10 Oct 2022 16h30Brussels
About the workshop
In February 2022 when Ukraine found itself victim to the atrocious and bloody attacks by the Russian Federation what ensued was one of the largest movements of people to European countries since the Second World War, bringing with it many challenges for regions and municipalities.
We have read harrowing accounts of minors, old, and sick people trekking hundreds of kilometres to reach safe harbours. The generous and heartwarming refugee response mobilised in Poland, Hungary, Slovakia and other bordering countries is impressive. Subnational governments have largely been the backbone of the effort offering varying levels of support. But what is it really like on the ground for local and regional authorities in border regions managing such huge numbers of arrivals of displaced people every day on their territories? Being the public actors closest to the local population and the refugees they are often the first port of call in an emergency situation.
They face considerable pressure because of the unequal distribution of the responsibility of managing the influx of refugees. Local authorities are supposed to manage the reception of asylum seekers in front-line and transit cities.
In general, regional and local authorities do not only have to implement national policies, but often have to develop ad hoc measures. In Poland and other receiving countries, the UN, EU, and other donors must support governments and civil society to meet refugees’ reception and integration needs in the immediate and longer term. These include safe accommodation, medical and mental healthcare, and access to education and employment.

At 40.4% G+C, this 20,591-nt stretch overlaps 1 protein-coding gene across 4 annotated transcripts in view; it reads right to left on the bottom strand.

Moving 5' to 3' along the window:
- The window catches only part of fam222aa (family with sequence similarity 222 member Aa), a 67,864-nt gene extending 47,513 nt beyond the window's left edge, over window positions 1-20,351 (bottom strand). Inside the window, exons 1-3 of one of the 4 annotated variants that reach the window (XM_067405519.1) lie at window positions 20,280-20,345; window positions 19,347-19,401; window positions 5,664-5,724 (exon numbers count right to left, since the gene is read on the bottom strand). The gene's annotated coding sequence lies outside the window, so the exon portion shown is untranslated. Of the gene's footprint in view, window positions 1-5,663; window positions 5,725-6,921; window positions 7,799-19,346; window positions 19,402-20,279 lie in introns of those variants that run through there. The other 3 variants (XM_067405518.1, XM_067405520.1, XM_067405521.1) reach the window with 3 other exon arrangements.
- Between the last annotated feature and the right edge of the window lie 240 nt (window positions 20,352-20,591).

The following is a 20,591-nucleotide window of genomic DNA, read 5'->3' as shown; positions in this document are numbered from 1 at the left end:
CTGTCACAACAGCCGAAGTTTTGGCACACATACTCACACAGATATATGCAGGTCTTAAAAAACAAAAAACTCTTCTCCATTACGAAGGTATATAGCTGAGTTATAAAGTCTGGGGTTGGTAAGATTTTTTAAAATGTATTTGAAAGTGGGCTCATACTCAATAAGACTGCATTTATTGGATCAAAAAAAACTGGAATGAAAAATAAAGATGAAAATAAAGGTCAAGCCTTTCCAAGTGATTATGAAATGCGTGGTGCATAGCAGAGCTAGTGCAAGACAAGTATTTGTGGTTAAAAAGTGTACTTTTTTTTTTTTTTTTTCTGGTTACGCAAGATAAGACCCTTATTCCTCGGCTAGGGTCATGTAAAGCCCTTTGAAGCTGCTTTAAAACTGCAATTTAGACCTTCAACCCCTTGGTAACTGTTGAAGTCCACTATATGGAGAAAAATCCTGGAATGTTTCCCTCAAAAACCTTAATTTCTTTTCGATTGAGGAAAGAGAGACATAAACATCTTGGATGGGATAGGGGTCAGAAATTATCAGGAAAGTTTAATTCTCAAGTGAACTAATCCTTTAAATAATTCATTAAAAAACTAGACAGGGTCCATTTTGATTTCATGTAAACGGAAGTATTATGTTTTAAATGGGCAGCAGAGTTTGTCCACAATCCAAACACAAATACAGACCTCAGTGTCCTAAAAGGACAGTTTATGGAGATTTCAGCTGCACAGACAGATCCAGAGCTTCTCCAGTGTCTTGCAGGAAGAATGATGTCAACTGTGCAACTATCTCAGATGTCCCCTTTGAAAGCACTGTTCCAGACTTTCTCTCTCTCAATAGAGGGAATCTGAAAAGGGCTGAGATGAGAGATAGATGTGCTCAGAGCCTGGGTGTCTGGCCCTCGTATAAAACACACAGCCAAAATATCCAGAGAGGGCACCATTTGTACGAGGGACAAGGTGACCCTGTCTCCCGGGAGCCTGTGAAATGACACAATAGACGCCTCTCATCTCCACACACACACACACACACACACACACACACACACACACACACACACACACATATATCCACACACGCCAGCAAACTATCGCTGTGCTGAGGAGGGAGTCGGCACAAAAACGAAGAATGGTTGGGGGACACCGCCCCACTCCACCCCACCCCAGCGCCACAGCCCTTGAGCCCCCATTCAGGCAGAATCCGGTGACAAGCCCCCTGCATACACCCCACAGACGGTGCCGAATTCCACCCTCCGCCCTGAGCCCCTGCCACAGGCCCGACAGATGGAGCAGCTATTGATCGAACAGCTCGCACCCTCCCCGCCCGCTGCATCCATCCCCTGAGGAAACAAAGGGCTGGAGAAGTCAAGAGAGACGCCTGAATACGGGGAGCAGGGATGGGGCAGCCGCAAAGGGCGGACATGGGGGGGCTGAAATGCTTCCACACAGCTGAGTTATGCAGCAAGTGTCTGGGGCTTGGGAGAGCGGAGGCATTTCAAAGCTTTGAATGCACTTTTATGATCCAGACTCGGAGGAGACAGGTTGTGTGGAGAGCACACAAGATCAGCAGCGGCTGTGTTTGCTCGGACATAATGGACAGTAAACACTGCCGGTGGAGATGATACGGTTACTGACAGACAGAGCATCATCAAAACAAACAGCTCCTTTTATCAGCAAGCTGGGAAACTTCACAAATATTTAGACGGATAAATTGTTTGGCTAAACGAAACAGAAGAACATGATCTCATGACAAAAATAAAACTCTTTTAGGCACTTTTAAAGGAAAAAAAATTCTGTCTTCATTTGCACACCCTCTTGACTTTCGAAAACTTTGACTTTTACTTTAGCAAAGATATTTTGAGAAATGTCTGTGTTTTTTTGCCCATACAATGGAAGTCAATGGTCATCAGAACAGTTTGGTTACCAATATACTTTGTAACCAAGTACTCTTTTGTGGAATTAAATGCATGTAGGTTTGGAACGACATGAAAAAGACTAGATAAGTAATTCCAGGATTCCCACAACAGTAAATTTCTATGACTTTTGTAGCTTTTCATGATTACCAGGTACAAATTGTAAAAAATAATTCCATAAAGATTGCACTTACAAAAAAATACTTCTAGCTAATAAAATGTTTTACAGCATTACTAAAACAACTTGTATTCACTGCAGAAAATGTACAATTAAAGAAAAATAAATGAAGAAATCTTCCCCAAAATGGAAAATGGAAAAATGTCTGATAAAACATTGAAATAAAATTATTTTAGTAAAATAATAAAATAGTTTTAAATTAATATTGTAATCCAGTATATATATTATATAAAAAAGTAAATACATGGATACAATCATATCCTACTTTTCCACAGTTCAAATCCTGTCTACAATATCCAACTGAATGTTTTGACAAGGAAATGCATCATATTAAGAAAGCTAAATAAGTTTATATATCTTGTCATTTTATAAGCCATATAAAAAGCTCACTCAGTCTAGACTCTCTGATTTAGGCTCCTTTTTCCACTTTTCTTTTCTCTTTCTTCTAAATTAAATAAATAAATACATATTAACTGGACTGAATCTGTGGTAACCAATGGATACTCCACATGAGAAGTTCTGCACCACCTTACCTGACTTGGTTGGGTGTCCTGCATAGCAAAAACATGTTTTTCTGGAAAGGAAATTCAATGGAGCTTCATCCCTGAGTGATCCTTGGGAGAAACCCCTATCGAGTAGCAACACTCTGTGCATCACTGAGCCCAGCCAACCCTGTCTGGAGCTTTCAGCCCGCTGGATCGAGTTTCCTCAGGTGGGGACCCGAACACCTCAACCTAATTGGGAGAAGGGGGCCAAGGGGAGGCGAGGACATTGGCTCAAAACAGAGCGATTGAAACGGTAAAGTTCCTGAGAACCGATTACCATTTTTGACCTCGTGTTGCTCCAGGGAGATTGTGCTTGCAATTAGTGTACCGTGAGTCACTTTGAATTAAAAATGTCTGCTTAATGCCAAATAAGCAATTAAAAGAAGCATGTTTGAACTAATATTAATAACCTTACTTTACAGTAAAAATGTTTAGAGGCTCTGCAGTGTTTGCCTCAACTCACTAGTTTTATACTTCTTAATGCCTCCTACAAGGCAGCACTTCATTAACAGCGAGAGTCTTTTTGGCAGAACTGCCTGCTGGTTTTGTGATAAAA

An effective response is grounded in local civil society organizations, investing in their capacity to scale existing services. Swiftly developing government initiatives to responsibly collect and share information about aid efforts within and across borders is necessary to strengthen protections and avoid trafficking, exploitation, and other rights abuses in the region.
In our workshop, we propose first-hand accounts of local and regional authorities' efforts, challenges and expectations in managing the arrival of refugees on their territories.